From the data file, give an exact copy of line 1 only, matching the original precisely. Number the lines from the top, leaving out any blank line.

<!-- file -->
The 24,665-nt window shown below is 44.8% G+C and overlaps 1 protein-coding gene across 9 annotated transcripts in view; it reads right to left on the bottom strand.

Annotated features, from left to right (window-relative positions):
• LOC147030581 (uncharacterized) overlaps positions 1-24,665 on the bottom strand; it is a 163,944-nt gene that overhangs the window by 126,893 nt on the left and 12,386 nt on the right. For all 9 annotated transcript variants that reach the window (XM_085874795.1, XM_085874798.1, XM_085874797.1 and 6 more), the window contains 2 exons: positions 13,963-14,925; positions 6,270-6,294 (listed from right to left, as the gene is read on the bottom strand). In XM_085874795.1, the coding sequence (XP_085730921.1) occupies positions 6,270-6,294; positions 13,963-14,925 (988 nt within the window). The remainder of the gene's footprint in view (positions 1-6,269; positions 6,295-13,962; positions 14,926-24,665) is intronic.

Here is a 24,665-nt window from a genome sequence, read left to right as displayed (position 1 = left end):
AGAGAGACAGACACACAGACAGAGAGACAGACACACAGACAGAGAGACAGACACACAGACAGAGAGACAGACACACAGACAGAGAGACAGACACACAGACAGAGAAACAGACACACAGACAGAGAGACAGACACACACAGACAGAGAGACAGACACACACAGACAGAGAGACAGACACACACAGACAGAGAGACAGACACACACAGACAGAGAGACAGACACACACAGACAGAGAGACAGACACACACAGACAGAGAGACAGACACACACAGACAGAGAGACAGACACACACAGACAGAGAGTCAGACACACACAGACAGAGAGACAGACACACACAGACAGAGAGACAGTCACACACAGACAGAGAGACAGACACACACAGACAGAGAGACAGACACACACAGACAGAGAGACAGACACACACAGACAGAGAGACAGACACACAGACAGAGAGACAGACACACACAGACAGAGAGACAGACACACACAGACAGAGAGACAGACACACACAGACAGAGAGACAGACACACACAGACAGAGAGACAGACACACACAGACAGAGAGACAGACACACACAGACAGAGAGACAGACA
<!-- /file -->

The 24,665-nt window shown below is 44.8% G+C and overlaps 1 protein-coding gene across 9 annotated transcripts in view; it reads right to left on the bottom strand.